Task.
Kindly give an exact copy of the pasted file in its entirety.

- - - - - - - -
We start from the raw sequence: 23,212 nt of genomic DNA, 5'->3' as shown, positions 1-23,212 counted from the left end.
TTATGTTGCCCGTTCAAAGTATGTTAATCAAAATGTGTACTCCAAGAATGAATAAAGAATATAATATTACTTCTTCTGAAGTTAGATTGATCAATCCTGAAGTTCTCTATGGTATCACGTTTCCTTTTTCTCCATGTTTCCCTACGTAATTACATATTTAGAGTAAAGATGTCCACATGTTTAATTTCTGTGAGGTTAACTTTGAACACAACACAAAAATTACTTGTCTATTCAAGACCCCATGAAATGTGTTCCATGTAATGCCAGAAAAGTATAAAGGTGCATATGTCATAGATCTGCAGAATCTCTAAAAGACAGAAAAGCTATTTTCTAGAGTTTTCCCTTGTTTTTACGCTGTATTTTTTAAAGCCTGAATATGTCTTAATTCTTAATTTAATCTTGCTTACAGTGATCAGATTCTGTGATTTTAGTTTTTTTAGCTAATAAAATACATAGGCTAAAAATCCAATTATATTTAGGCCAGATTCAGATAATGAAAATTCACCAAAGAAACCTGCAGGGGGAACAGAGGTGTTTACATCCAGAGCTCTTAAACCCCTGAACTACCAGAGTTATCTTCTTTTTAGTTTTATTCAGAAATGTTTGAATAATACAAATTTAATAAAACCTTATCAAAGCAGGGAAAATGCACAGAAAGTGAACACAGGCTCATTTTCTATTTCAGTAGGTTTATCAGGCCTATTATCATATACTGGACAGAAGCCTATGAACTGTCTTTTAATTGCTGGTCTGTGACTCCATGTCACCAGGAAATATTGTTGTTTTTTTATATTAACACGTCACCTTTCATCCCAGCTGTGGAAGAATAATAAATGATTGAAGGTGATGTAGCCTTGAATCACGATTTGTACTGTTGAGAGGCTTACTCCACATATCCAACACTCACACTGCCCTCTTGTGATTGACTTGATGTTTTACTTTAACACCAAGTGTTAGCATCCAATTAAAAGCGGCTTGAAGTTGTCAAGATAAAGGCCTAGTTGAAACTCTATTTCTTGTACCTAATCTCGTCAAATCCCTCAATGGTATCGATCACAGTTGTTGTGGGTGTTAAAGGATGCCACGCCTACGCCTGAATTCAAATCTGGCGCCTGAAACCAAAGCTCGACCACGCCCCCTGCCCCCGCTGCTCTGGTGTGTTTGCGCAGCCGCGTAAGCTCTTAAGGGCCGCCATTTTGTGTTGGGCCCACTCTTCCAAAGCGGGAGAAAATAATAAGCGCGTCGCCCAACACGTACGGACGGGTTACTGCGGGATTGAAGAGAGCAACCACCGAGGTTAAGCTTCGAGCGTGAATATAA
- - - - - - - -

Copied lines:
We start from the raw sequence: 23,212 nt of genomic DNA, 5'->3' as shown, positions 1-23,212 counted from the left end.
TTATGTTGCCCGTTCAAAGTATGTTAATCAAAATGTGTACTCCAAGAATGAATAAAGAATATAATATTACTTCTTCTGAAGTTAGATTGATCAATCCTGAAGTTCTCTATGGTATCACGTTTCCTTTTTCTCCATGTTTCCCTACGTAATTACATATTTAGAGTAAAGATGTCCACATGTTTAATTTCTGTGAGGTTAACTTTGAACACAACACAAAAATTACTTGTCTATTCAAGACCCCATGAAATGTGTTCCATGTAATGCCAGAAAAGTATAAAGGTGCATATGTCATAGATCTGCAGAATCTCTAAAAGACAGAAAAGCTATTTTCTAGAGTTTTCCCTTGTTTTTACGCTGTATTTTTTAAAGCCTGAATATGTCTTAATTCTTAATTTAATCTTGCTTACAGTGATCAGATTCTGTGATTTTAGTTTTTTTAGCTAATAAAATACATAGGCTAAAAATCCAATTATATTTAGGCCAGATTCAGATAATGAAAATTCACCAAAGAAACCTGCAGGGGGAACAGAGGTGTTTACATCCAGAGCTCTTAAACCCCTGAACTACCAGAGTTATCTTCTTTTTAGTTTTATTCAGAAATGTTTGAATAATACAAATTTAATAAAACCTTATCAAAGCAGGGAAAATGCACAGAAAGTGAACACAGGCTCATTTTCTATTTCAGTAGGTTTATCAGGCCTATTATCATATACTGGACAGAAGCCTATGAACTGTCTTTTAATTGCTGGTCTGTGACTCCATGTCACCAGGAAATATTGTTGTTTTTTTATATTAACACGTCACCTTTCATCCCAGCTGTGGAAGAATAATAAATGATTGAAGGTGATGTAGCCTTGAATCACGATTTGTACTGTTGAGAGGCTTACTCCACATATCCAACACTCACACTGCCCTCTTGTGATTGACTTGATGTTTTACTTTAACACCAAGTGTTAGCATCCAATTAAAAGCGGCTTGAAGTTGTCAAGATAAAGGCCTAGTTGAAACTCTATTTCTTGTACCTAATCTCGTCAAATCCCTCAATGGTATCGATCACAGTTGTTGTGGGTGTTAAAGGATGCCACGCCTACGCCTGAATTCAAATCTGGCGCCTGAAACCAAAGCTCGACCACGCCCCCTGCCCCCGCTGCTCTGGTGTGTTTGCGCAGCCGCGTAAGCTCTTAAGGGCCGCCATTTTGTGTTGGGCCCACTCTTCCAAAGCGGGAGAAAATAATAAGCGCGTCGCCCAACACGTACGGACGGGTTACTGCGGGATTGAAGAGAGCAACCACCGAGGTTAAGCTTCGAGCGTGAATATAA